Mr. Obama will most likely know whether the Syrian accord stands a chance of success long before he knows whether the sudden Iranian charm offensive is real or a mirage. The Syrians now face a series of deadlines. The first comes this weekend, when they must issue a declaration of their chemical stocks that “passes the laugh test,” as Gary Samore, Mr. Obama’s former top adviser on unconventional weapons, put it earlier in the week.
The State Department has hinted that the Saturday deadline is not hard and fast. And while Mr. Assad will presumably admit to quantities roughly in line with the amounts that the United States and Russia have estimated are in his hands, the harder question for the Syrian leader is whether to lead inspectors to every depot, every warehouse, every research and development facility. That is supposed to happen in November, with total disarmament by the middle of next year.
But enforcing that will be difficult. So much time will have passed since the Aug. 21 gas attack that Mr. Obama will no longer be able to threaten a strike as punishment for use of the weapons. Instead, he would have to justify any military action as an enforcement of a United Nations resolution that he does not yet have in hand, and that is unlikely to authorize the use of force. White House officials say they are not especially concerned: with the world watching and United Nations inspectors on the ground to supervise the elimination of stockpiles, “we would have an effective form of deterrence” against another use of the weapons, Mr. Rhodes argued.
Iran is trickier. The coming week will be about symbolism, including the possibility that Mr. Obama and the newly elected Iranian president, Hassan Rouhani, will arrange to run into each other at the United Nations, where they will both be for the General Assembly. But that would be the easy part. Iranians are desperate for relief from sanctions that have cut their oil revenue by more than half, crashed their currency and made international banking all but impossible, but they may not understand the price of relief. “I suspect they are heading for sticker shock,” one official deeply involved in developing the American negotiating strategy said recently.
If rumors prove true, the Iranians may offer to close Fordo, the nuclear facility whose existence was revealed in 2009. The site’s major value to Iran is that it is largely invulnerable to Israeli bombing, but it is so small that it may be more valuable to Mr. Rouhani as a bargaining chip.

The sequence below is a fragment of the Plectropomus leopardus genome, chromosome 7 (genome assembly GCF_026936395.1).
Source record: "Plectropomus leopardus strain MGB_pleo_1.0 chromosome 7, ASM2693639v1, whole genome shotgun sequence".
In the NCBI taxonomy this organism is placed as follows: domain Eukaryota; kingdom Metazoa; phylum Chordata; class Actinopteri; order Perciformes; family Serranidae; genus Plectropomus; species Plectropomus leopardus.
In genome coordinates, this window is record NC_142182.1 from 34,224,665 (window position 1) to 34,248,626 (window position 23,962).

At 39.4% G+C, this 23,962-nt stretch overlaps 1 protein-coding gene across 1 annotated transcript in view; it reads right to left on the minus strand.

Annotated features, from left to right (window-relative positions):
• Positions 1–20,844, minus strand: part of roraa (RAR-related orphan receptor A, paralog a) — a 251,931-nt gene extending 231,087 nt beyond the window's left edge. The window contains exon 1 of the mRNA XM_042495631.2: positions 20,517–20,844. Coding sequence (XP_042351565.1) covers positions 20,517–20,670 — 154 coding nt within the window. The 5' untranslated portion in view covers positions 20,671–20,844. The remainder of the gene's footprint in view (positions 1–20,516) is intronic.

American officials say they understand that Iran will need some kind of enrichment ability to assure its own people that it has retained its “nuclear rights,” as its negotiators say. The question is how much. Unless a good deal of the current infrastructure is dismantled, Iran will be able to maintain a threshold nuclear capability — that is, it will be just a few weeks, and a few screwdriver turns, from building a weapon. It is unclear whether Mr. Obama can live with that; the Israelis say they cannot.
But the big picture for Mr. Obama is that after weeks of appearing uncertain of his way, he now has a chance to pull off something big. “If he gets this right in the ninth inning, no one will remember what the fourth and fifth inning looked like,” David Axelrod, Mr. Obama’s longtime political strategist, said Thursday. But the president is nowhere near the ninth inning; the game is only now getting interesting.
This article has been revised to reflect the following correction:
Correction: September 20, 2013
An earlier version of this article misidentified the type of weapons stocks about which Syria must issue a declaration this weekend, under a proposed accord. It is the country’s chemical stocks, not nuclear stocks.